Significance of Published Econometric Results

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Study of medical publications suggests that most published medical research findings are false. Statistical studies in economics (econometrics) typically involve much worse possibilities for study design, data generation, and statistical controls than does medical research. In addition, medical research typically concerns controlled medical interventions on particular persons, while econometric research typically concerns interactions among many persons. Thus, compared to medical research findings, econometric research findings are less likely to be true and less likely to be significant to feasible action.

Attempts to replicate published econometrics results have encountered major obstacles. Even with the Internet’s cheap and powerful means of communication, few researchers make publicly available the data and estimation procedures used for a publication. Even with publication data and code, replication has been unsuccessful for a large share of publications.

Lack of interest in replication covers the inability to replicate most published econometrics findings. As Larry Summers has observed:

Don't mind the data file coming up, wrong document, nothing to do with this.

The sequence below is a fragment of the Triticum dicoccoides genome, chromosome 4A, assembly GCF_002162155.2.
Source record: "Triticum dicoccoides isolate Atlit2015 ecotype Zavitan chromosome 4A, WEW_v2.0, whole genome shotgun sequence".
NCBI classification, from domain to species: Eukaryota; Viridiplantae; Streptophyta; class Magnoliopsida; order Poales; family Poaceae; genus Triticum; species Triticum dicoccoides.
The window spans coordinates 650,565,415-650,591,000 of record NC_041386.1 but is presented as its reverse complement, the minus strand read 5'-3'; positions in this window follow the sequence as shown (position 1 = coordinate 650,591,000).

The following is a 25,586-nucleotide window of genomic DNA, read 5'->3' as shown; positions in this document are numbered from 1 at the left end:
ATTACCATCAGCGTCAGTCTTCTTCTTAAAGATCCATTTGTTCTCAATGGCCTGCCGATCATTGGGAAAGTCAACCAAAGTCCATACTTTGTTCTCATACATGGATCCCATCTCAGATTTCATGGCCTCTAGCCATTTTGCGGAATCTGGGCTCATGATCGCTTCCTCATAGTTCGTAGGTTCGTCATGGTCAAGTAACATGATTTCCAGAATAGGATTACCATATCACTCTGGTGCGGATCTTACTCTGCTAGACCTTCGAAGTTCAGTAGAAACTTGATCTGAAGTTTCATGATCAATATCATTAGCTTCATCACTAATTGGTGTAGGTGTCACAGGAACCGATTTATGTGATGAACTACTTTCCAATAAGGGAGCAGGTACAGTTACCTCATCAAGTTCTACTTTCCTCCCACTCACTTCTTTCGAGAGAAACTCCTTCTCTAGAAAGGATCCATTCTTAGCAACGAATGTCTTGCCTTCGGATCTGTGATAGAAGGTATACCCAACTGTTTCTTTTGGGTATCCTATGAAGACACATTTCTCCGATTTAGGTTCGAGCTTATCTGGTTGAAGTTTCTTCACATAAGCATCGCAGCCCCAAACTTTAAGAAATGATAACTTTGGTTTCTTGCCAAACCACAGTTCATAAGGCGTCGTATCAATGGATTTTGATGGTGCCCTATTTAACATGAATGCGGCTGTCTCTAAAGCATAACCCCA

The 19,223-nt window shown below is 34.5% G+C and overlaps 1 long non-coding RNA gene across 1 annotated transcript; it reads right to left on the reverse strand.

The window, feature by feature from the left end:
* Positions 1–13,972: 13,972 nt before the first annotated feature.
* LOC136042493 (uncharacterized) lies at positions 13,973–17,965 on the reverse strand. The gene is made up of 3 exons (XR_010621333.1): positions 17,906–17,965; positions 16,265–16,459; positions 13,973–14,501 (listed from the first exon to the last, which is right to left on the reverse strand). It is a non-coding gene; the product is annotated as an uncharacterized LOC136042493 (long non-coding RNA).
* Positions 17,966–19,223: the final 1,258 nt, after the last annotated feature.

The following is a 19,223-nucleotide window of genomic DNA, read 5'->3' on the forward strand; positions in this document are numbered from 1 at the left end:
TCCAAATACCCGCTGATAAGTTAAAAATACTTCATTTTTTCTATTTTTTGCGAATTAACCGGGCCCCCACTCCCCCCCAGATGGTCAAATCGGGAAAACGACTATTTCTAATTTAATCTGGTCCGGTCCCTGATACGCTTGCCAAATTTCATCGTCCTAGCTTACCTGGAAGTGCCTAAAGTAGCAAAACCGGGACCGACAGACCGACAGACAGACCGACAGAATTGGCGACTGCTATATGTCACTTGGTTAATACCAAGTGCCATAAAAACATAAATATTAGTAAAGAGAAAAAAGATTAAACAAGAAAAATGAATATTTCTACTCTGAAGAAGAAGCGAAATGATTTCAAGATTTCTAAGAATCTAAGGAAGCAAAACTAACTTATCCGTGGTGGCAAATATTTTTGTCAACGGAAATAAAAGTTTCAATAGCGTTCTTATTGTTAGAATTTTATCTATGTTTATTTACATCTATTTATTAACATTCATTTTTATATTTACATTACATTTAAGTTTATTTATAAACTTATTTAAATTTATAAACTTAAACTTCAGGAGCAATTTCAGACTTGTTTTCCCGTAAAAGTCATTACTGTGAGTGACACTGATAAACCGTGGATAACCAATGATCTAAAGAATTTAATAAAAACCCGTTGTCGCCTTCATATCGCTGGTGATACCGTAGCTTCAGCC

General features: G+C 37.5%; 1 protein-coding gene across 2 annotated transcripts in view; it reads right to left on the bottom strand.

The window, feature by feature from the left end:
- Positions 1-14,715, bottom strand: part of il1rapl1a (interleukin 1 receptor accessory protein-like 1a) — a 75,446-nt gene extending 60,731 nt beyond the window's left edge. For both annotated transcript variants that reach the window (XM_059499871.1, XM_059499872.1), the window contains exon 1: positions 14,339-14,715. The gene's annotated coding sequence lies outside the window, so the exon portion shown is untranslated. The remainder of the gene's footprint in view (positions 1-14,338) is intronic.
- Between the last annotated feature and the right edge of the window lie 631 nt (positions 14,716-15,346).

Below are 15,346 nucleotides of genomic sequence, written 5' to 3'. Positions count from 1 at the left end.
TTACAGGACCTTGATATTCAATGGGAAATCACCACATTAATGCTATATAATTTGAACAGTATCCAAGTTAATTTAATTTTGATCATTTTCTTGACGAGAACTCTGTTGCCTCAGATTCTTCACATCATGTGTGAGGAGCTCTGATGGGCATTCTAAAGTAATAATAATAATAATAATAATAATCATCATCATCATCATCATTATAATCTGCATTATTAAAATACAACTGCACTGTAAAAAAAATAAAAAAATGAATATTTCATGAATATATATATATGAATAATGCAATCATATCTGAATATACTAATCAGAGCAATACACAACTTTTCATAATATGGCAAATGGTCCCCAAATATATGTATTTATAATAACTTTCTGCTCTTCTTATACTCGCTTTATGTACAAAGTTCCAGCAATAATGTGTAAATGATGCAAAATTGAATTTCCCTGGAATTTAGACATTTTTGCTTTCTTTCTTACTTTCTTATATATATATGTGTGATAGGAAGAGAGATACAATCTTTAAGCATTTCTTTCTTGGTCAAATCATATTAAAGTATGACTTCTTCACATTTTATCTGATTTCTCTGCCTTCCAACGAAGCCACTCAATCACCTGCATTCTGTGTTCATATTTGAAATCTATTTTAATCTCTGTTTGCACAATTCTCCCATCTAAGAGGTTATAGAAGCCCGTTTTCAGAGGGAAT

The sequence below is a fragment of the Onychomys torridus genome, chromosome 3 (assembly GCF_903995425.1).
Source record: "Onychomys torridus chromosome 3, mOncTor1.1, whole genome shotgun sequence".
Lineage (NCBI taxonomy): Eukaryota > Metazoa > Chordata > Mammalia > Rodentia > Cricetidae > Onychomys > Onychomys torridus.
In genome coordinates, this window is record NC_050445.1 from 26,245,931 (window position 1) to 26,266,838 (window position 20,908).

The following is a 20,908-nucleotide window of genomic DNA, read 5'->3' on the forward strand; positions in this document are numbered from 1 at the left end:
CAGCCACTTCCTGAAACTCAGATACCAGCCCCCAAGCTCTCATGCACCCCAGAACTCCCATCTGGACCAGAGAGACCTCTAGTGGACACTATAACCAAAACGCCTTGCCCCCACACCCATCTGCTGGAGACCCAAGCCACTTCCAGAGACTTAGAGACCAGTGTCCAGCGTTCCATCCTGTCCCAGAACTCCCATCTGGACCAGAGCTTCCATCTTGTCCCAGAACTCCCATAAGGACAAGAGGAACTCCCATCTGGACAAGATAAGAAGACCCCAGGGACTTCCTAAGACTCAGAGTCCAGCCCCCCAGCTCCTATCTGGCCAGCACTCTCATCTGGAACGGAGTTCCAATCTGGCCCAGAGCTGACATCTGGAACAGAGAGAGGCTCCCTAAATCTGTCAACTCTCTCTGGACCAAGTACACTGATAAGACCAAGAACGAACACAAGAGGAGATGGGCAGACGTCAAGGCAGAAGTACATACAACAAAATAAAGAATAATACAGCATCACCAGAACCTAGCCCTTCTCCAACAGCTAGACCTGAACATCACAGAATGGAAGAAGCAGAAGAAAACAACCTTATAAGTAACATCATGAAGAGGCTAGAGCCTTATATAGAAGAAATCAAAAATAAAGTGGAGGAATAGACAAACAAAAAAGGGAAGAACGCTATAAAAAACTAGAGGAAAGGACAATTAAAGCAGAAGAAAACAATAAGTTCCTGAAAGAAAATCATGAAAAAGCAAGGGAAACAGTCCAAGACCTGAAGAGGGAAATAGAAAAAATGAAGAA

In the natural sciences, investigators rush to check out the validity of claims made by rival laboratories and then to build on them. Such efforts are very rare in economics. I find it implausible that this is a consequence of the accuracy and robustness of the conclusions of econometric studies. Instead, the absence of replication attempts for most economic work are a consequence of the fact that the results are rarely an important input to theory creation or the evolution of professional opinion more generally.^

Donohue and Levitt’s study on abortion and crime has attracted considerable empirical scrutiny and replication efforts. But that work isn’t important to theory creation or economists’ professional opinions; rather, that work plays into bitter, enduring public disputes. For most econometrics studies, no one is interested in replicating them, attempts to replicate them would not be easy, and if replication were done, most of the findings would turn out to be false.

The significance of published econometrics results are largely as currency in disciplinary prestige and advancement. They have more importance as citations than as knowledge.

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